In June, hacker group Revil said it was responsible for a ransomware attack on the US operator Invenergy, where it took information about contracts and projects, as well as personal information on founder Michael Polsky. Invenergy refused to pay a ransom for the data, which runs to about four terabytes, and has said little other than it is cooperating with data regulations.

In 2020, EDP Renewables North America disclosed that a ransomware attack on its parent company EDP had put some EDPR customer data at risk.

And last week, hackers at Conti claimed it had attacked Australia’s CS Energy, which has wind and solar off-take deals.

These all show that companies in the wind sector are not immune just because they see themselves as more ethical than fossil fuels. We should also not fool ourselves that these hackers are on some kind of noble quest.

System failures

Finally, some IT experts argue energy companies are behind other industries when it comes to the adoption of digitisation and cloud computing technology; and many do not have the skilled cybersecurity staff they need.

Renewables firms will also likely struggle to find these staff due to a general shortage of people with cybersecurity skills.

A report from the Enterprise Strategy Group and the Information Systems Security Association in July, called ‘The Life and Times of Cybersecurity Professionals 2021’, questioned 489 cybersecurity professionals about skills shortages in their industry.

It found 95% of respondents said a shortage of cybersecurity skills had not improved in recent years, and 44% said it had got worse. That makes it tough for companies in the renewables sector to find the cybersecurity experts that will protect them. The challenge therefore is twofold.

First, renewables companies must work with cybersecurity experts to ensure their systems have enough protection against ever-evolving hack threats.

Second, they must be willing to share details about cyberattacks, as Vestas is, so renewable energy companies know the size of the threat they face and how to address it. None of us know who will be hit next.

It is three weeks since Danish turbine giant Vestas revealed it had fallen victim to a major cyberattack. While the company said it was able to get most of its IT systems back up within a fortnight, the revelations have kept coming.

Last week, Vestas said that the hackers had gained unauthorised access to personal data of its business partners and employees in the attack of 19th November and had started to leak it. This includes sensitive data contained in passports, birth certificates and work permits, as well as bank account details.

You can see the Vestas statement here

The firm also reiterated that it moved immediately to stop the attack when it was discovered on 19th November and stopped the hackers from “further unauthorised access to Vestas’ data”. It said it would notify affected individuals if appropriate, but that customer operations has not been affected.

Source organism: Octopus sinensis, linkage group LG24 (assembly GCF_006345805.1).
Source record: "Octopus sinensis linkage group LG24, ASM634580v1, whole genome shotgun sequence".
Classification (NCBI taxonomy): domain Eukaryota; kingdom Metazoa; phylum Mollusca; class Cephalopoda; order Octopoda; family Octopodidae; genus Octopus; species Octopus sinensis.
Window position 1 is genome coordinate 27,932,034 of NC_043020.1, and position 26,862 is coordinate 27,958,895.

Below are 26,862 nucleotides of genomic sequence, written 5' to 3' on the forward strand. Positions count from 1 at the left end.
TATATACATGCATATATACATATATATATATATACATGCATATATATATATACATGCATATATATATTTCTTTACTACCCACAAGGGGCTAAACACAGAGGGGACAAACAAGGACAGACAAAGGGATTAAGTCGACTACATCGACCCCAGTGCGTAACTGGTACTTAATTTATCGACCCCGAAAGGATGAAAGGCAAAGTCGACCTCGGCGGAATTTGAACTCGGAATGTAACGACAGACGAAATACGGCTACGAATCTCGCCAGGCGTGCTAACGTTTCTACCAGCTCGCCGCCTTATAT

The attack on Vestas used ransomware technology, which encrypts sensitive data that will only be decrypted again if the victim pays a large fee. It was the work of a group called LockBit 2.0 that is reported to have links to Russia.

The Danish Defence Intelligence Service said cyberattacks from the group had “dramatically increased” in recent months. Vestas said it has not paid a ransom.

Why does this matter?

Companies in the energy sector are popular targets for hackers. Cybersecurity firm Hornetsecurity has reported that energy companies account for 16% of attacks that are officially known about. This is likely because hackers see companies in the fossil fuel sector as unethical and able to pay ransoms.

As a wind turbine manufacturer, Vestas may have better ethical credentials than companies in the dirtier parts of the energy sector, but it is big enough to be an attractive target.

In addition, hackers know that companies are sensitive about breaches of personal data due to GDPR rules, which gives hackers more leverage; and the decentralised nature of a renewables-based grid gives more points to attack. This is not just about Vestas though. It poses a risk to all firms in the sector.

Vestas is not the only large renewables company recently hit by ransomware.

In June, hacker group Revil said it was responsible for a ransomware attack on the US operator Invenergy, where it took information about contracts and projects, as well as personal information on founder Michael Polsky. Invenergy refused to pay a ransom for the data, which runs to about four terabytes, and has said little other than it is cooperating with data regulations.

In 2020, EDP Renewables North America disclosed that a ransomware attack on its parent company EDP had put some EDPR customer data at risk.

And last week, hackers at Conti claimed it had attacked Australia’s CS Energy, which has wind and solar off-take deals.

These all show that companies in the wind sector are not immune just because they see themselves as more ethical than fossil fuels. We should also not fool ourselves that these hackers are on some kind of noble quest.

System failures

Finally, some IT experts argue energy companies are behind other industries when it comes to the adoption of digitisation and cloud computing technology; and many do not have the skilled cybersecurity staff they need.

Renewables firms will also likely struggle to find these staff due to a general shortage of people with cybersecurity skills.